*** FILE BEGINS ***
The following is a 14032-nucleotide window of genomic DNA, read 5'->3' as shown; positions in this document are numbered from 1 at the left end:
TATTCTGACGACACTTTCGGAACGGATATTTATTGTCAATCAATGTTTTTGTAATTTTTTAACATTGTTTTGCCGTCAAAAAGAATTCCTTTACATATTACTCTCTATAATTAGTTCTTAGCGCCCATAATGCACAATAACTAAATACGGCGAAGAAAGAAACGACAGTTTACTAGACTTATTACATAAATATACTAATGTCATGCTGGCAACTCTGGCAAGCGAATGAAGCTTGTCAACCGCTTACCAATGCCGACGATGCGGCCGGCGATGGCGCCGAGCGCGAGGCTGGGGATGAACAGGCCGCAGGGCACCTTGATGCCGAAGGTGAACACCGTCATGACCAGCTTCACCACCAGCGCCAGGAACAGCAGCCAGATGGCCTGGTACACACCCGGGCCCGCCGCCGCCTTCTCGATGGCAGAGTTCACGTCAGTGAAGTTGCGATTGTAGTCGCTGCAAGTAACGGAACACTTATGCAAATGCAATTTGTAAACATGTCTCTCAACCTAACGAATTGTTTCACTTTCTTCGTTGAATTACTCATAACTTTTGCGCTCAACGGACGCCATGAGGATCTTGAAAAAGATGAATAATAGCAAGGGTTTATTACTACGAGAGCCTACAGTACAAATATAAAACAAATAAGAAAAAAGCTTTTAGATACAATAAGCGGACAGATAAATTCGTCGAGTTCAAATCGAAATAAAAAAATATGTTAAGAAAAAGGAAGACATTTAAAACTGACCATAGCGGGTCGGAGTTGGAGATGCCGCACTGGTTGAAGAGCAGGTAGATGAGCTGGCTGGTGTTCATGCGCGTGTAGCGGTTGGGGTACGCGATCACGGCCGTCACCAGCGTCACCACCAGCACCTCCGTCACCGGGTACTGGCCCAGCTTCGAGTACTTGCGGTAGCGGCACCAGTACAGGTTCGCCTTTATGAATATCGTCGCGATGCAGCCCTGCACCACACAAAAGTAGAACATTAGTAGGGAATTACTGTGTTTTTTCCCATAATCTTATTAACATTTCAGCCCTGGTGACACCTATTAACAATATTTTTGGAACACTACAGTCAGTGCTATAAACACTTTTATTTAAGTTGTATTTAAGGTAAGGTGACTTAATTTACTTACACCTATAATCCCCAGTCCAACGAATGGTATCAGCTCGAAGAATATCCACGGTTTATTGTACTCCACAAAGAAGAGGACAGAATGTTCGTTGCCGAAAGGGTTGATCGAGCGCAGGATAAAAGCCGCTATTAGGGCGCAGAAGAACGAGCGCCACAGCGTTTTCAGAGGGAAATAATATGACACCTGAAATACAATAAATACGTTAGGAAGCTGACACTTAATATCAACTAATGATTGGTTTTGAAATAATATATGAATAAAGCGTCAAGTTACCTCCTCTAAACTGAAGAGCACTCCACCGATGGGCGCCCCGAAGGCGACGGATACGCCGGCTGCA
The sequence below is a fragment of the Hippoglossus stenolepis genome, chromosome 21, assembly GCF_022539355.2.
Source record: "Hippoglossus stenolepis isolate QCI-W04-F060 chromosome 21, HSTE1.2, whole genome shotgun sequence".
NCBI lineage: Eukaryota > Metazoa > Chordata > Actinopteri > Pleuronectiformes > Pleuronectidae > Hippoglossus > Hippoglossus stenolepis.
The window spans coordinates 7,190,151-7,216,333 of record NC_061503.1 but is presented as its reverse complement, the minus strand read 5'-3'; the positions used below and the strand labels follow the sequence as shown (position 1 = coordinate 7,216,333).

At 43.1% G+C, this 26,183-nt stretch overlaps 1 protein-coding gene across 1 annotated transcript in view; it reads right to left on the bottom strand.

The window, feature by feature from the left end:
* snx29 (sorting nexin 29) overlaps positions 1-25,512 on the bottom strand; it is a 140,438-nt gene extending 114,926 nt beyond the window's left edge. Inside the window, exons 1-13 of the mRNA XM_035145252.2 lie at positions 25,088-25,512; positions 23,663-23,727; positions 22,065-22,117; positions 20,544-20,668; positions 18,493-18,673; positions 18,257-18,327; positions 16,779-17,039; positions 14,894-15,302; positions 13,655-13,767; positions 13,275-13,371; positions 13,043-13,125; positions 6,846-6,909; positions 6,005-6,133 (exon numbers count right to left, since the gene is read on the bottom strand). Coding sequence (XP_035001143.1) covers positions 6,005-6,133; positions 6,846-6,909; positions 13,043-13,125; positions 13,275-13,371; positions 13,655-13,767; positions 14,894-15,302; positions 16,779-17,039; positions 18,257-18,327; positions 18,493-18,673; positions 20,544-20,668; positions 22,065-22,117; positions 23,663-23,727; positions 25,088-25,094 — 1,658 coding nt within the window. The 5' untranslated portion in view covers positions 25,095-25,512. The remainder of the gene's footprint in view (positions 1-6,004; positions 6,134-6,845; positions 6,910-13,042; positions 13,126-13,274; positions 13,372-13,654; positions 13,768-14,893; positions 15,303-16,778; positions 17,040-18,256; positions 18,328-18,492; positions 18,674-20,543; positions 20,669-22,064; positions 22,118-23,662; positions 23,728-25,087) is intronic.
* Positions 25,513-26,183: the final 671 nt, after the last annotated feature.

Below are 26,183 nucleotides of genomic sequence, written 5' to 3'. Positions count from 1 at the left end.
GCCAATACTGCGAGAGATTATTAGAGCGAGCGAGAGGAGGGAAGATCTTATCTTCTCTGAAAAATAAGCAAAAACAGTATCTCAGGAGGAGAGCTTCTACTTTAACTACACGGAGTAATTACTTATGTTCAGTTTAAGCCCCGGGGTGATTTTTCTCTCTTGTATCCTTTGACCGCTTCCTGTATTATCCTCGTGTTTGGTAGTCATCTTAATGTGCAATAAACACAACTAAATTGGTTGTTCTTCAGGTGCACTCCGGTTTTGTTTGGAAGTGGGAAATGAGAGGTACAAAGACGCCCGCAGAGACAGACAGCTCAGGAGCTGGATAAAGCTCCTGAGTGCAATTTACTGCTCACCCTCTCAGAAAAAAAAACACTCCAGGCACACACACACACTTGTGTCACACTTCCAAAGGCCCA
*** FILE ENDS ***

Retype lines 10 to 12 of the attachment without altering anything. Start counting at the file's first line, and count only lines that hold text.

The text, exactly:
* Positions 25,513-26,183: the final 671 nt, after the last annotated feature.

Below are 26,183 nucleotides of genomic sequence, written 5' to 3'. Positions count from 1 at the left end.
GCCAATACTGCGAGAGATTATTAGAGCGAGCGAGAGGAGGGAAGATCTTATCTTCTCTGAAAAATAAGCAAAAACAGTATCTCAGGAGGAGAGCTTCTACTTTAACTACACGGAGTAATTACTTATGTTCAGTTTAAGCCCCGGGGTGATTTTTCTCTCTTGTATCCTTTGACCGCTTCCTGTATTATCCTCGTGTTTGGTAGTCATCTTAATGTGCAATAAACACAACTAAATTGGTTGTTCTTCAGGTGCACTCCGGTTTTGTTTGGAAGTGGGAAATGAGAGGTACAAAGACGCCCGCAGAGACAGACAGCTCAGGAGCTGGATAAAGCTCCTGAGTGCAATTTACTGCTCACCCTCTCAGAAAAAAAAACACTCCAGGCACACACACACACTTGTGTCACACTTCCAAAGGCCCA